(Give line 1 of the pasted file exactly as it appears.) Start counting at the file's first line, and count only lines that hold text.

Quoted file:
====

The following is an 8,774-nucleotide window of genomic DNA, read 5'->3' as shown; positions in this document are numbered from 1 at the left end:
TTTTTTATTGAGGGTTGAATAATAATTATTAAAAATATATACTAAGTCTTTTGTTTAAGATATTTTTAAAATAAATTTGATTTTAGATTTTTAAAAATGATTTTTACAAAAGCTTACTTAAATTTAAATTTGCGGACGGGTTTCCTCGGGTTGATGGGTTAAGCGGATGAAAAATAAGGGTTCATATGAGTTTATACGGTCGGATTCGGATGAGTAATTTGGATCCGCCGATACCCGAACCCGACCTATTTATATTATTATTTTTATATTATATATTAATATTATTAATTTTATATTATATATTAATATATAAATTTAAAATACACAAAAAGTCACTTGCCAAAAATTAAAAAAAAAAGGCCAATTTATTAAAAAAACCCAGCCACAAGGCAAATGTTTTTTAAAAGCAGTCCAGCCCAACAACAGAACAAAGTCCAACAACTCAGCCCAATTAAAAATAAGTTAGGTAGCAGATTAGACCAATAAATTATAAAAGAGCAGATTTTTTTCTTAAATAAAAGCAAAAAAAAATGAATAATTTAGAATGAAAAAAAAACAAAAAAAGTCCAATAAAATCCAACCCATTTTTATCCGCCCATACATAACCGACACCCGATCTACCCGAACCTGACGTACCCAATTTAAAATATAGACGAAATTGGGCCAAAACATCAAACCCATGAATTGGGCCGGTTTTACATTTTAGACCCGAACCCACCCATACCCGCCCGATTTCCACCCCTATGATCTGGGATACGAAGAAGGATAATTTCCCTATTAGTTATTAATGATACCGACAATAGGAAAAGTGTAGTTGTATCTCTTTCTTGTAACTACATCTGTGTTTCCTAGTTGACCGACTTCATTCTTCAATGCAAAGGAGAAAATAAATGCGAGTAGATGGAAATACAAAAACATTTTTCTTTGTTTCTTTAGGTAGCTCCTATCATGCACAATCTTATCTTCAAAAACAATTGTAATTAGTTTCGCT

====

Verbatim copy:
The following is an 8,774-nucleotide window of genomic DNA, read 5'->3' as shown; positions in this document are numbered from 1 at the left end: